However, there are times when I find myself pining for a slip of sunshine, just a sliver. Wishful thinking, I know. Fortunately, that coerces me to navigate into other avenues. Therefore, at the moment, I will resort to the warm rhapsody of the blood orange. Blood Oranges are peeled are laid on a a sourdough galette base, slathered with blood orange marmalade,  baked warm and devoured fresh. This is our slip of sweet sunshine this cold, winter morning. Our golden gild.
O Mother, sprinkle our lives with a smattering of sunshine before I run out of ways to defeat the blues.”
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As you can see, I’m desperately scavenging warmth, sunshine and Vitamin D. And, my first-aid this season happens to be blood oranges. On the outside, these gorgeous fruits are disguised as the regular variety, donning a peel exactly like the latter and hence fairly easy to ignore whilst hurriedly hustling a grocery card(Tip:keep your eyes peeled for the name labels). It is only when they are sliced that one discovers how aptly they are christened. They bleed vivacious shades of crimson, sometimes a shimmering maroon, sometimes a rich saffron and at times, they’re adorned in sharp streaks with every shade mentioned above. Undeniably, they are a thing of beauty. A thing of joy.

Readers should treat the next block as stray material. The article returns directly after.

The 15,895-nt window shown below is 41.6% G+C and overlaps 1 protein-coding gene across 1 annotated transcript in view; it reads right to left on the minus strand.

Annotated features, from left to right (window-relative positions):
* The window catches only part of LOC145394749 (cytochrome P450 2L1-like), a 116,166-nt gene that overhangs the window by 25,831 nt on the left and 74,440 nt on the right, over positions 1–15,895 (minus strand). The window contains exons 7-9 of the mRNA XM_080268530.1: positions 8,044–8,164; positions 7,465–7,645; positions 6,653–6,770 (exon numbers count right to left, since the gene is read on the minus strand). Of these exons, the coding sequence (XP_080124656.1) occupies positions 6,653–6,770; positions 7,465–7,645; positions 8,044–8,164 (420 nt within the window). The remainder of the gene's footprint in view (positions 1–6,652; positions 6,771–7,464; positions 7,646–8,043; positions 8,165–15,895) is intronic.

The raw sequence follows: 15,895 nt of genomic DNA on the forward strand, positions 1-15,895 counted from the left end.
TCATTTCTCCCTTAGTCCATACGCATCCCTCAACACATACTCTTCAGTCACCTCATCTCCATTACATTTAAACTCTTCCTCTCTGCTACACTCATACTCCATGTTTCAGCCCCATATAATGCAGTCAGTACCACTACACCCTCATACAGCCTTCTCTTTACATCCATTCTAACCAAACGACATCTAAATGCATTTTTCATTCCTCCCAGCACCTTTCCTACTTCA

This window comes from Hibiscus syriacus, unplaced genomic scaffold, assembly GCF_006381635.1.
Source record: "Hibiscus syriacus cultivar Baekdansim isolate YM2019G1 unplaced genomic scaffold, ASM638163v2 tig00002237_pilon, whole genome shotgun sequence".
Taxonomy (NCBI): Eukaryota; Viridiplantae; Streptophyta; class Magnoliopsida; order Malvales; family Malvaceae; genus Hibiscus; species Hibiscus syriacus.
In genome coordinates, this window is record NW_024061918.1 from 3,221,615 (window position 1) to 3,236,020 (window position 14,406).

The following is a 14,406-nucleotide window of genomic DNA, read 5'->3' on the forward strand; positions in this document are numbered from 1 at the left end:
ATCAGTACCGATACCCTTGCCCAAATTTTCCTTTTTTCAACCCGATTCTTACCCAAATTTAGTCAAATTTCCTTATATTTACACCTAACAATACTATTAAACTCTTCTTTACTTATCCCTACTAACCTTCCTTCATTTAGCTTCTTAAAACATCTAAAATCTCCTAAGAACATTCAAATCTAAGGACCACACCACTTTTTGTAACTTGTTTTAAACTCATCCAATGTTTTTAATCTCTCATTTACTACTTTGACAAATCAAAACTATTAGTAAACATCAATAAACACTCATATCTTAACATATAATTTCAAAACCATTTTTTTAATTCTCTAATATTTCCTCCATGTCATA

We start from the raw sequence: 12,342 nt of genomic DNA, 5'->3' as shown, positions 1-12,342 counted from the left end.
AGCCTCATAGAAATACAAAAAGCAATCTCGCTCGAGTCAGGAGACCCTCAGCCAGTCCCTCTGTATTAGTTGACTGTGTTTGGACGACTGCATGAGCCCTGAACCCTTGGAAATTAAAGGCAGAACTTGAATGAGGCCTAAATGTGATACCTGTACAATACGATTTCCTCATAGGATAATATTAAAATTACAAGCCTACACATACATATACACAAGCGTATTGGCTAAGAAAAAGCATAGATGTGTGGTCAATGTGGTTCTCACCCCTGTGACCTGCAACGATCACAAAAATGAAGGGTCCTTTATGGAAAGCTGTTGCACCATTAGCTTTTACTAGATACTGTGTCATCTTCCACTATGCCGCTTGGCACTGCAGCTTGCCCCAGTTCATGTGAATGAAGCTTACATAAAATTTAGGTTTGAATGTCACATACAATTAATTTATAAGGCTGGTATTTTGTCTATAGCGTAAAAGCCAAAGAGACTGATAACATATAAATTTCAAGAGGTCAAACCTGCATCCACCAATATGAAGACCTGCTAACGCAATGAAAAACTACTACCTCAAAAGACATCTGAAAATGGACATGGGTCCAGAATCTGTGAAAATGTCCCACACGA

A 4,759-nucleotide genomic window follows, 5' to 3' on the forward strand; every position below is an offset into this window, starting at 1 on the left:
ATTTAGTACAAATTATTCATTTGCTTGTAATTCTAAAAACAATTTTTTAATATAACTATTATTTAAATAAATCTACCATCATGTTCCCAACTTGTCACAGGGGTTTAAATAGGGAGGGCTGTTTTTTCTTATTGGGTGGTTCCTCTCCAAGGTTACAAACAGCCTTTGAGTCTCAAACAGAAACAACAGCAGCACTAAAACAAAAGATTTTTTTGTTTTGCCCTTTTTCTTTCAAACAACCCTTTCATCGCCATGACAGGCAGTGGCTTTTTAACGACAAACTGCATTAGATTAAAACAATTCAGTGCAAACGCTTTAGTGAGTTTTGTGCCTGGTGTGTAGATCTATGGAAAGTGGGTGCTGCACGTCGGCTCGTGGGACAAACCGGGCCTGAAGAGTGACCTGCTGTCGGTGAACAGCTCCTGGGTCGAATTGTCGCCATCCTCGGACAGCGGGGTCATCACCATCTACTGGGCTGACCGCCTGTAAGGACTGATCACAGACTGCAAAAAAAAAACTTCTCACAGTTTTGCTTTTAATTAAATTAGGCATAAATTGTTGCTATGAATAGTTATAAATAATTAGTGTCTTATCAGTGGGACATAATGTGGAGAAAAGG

I first discovered blood oranges in the dreary winter of 2016. I remember juicing them to witness a gleaming red glass of juice. This winter though, I hope to reveal their beauty in a language I’m most drawn to, baking.
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To make the galette, very simply, blood oranges are peeled, sliced, laid on a homemade walnut enriched Pâté brisée that is slathered with blood orange marmalade and baked until golden brown. It isn’t an overpoweringly sweet dish but promises to curb the cravings. If you ask me, this galette is best devoured warm. The flavours are fresh and strongly redolent of a warm, summer afternoon picnic. A picnic seems far from reality at the moment but a girl can dream….
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A little about the recipe-
The recipe for the Pâté brisée has been adapted from Sarah Owen’s wonderful book, ‘Sourdough’. It does call for a sourdough starter but not to worry because I have made it plenty of times without one and it works just fine. Additionally, the measurements are in grams and therefore demands a weighing machine.

Secondly, I opted for the blood orange marmalade because I stumbled upon a jar in the grocery but feel free to use any jam or spread that you might want to pair with the oranges. Moving on to the recipe….
RECIPE
INGREDIENTS
For the Walnut Pâté brisée
45 gms walnuts
45 gms whole wheat flour
65 gms all purpose flour
15 grams granulated sugar
Half a tsp salt
75 gms cold, unsalted butter chopped into cubes(taken out of the refrigerator just before use)
15-25 gms ice cold water

Other Ingredients –
4-5 medium sized blood oranges
Approximately 3 tsp of blood orange marmalade or any other jam/spread
1 tsp of maple syrup
1 tbsp of milk

METHOD
-To make the pastry, pulse together walnuts, whole-wheat flour, salt, sugar until the nuts are ground fine.